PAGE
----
Category Archives: sin

Keller on the 2 ways sin plays out

Sin and evil are self-centredness and pride that lead to oppression against others, but there are two forms of this. One form is being very bad and breaking all the rules, and the other form is being very good and keeping all the rules and becoming self-righteous.
There are two ways to be your own Savior and Lord. The first is by saying, ‘I’m going to live the way I want.’ The second is described by Flannery O’Connor, who wrote about one of her characters, Hazel Motes, that “he knew the best way to avoid Jesus was to avoid sin.” If you are avoiding sin and living morally so that God will have to bless and save you, the ironically, you may be looking to Jesus as a teacher, model and helper but you are avoiding him as Savior. You are trusting in your own goodness rather than in Jesus for your standing with God. You are trying to save yourself by following Jesus.
That, ironically, is a rejection of the gospel of Jesus. It is a Christianized form of religion. It is possible to avoid Jesus as Savior as much by keeping all the biblical rules as by breaking them. Both religion (in which you build your identity on your moral achievements) and irreligion (in which you build your identity on some other secular pursuit or relationship) are, ultimately, spiritually identical courses to take. Both are “sin”.
Self-salvation through good works may produce a great deal of moral behaviour in your life, but inside you are filled with self-righteousness, cruelty and bigotry, and you are miserable. You are always comparing yourself to other people, and you are never sure you are being good enough. You cannot, therefore, deal with your hidesousness and self-absorption through the moral law, by trying to be a good person through an act of the will. You need a complete transformation of the very motives of your heart.
Tim Keller, The Reason for God: Belief in an Age of Skepticism (New York: Penguin, 2008), 177.

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God’s sovereignty and our sin

Fascinating post on John Piper’s blog, well worth a read and a ponder…

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total depravity

Sometimes when I read the papers, I just want to weep. I have 2 kids of my own, and they are a precious gift from God. I am well aware of the challenges of children with special needs. But I cannot fathom the heart that is capable of this:

Girl prisoner’s ‘torture’
from The Sydney Morning Herald News Headlines
Court papers reveal seven-year-old NSW girl’s “slow and torturous” death by starvation.

I read the details, and I want to be sick. I am filled with outrage. How can a human being do such a thing to another, essentially defenceless child? How do you go out at night, or sit down in front of the television, knowing that you have locked a little girl in a room for weeks on end with no food?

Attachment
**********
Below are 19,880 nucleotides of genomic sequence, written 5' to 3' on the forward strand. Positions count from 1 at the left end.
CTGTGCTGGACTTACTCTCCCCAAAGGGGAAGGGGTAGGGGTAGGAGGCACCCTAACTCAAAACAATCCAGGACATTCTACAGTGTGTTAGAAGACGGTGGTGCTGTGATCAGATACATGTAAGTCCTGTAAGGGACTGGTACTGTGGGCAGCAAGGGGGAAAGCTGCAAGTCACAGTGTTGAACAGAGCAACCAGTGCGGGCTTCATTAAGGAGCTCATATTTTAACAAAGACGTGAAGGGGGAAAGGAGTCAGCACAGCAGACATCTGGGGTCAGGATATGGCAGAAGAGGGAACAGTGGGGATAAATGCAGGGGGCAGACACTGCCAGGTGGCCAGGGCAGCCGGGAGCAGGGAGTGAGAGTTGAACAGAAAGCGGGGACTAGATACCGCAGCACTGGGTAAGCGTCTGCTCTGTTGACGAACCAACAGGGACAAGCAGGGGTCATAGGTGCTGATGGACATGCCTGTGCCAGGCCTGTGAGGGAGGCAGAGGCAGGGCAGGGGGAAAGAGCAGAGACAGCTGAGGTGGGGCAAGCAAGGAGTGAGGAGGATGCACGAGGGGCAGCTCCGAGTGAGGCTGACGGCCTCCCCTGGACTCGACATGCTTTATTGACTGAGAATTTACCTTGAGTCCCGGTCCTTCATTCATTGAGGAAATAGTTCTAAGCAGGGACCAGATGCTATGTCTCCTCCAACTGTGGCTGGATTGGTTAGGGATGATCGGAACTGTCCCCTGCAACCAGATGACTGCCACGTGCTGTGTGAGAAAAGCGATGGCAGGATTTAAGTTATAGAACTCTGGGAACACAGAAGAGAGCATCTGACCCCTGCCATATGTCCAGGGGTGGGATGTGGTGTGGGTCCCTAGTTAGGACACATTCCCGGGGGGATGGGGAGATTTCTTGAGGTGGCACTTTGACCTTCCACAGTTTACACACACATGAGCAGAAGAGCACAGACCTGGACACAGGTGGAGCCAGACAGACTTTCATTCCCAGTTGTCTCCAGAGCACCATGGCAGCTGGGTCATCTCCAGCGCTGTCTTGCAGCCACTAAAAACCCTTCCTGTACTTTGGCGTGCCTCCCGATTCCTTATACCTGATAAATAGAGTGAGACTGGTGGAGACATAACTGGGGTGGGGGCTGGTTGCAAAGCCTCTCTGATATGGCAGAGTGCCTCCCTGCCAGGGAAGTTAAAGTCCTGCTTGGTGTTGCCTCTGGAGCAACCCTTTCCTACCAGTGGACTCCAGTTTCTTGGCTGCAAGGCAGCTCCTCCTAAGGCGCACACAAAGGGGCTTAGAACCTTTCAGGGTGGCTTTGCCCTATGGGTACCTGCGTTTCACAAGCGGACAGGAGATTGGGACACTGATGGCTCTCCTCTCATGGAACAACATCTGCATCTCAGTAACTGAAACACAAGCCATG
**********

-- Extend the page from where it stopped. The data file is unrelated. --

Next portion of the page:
There are no answers to that question, it seems to me. No answers except revelation:

Rom 1:28-29 28Furthermore, since they did not think it worthwhile to retain the knowledge of God, he gave them over to a depraved mind, to do what ought not to be done. 29They have become filled with every kind of wickedness, evil, greed and depravity. They are full of envy, murder, strife, deceit and malice.

Some people have suggested that we Anglicans spend too much time talking about sin. My response is, how can you not, when this is what we read in the papers? We need to be real, talk about the world the way it really is. Only then can we fully fathom the real hope that is ours in the Gospel – that Jesus has stared this depravity full in the face, and defeated it, its lord and its enslaving power.

Come, Lord Jesus, come.

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a new type of fasting

Some thought provoking comments from Mark Driscoll about the spiritual impact of the tyranny of technology:

http://theresurgence.com/md_blog_2007-10-16_cell_sin

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More right than he knows

I have loved cricket for a long time – ever since my dad first explained to me that when the ball hits the fence, its four.

I have also enjoyed the commentary provided by Peter Roebuck in the SMH. He is able to combine wit and insight with a broader reflection on life.

Last saturday, he wrote a piece about the death of Pakistan coach Bob Woolmer. In it, he desparied of the human condition, that a game could become the stage for such a heinus act.

Read the article here.

He has correctly idenitified the symptoms, but his diagnosis and prescribed course of treatment are way out.

The disease is selfish ambition and pride, otherwise desribed by the Bible as sin. The cure is not turning to the words of some Indian spiritual guru about submitting yourself to the universals of love and kindness. The cure is grace & forgiveness won by Jesus on a cross 2000 years ago; and renewal brought by his Holy Spirit.

Close, but not close enough. My prayer is that this tragedy could somehow be used by God to turn some of those players to Jesus in their search for meaning in it all.

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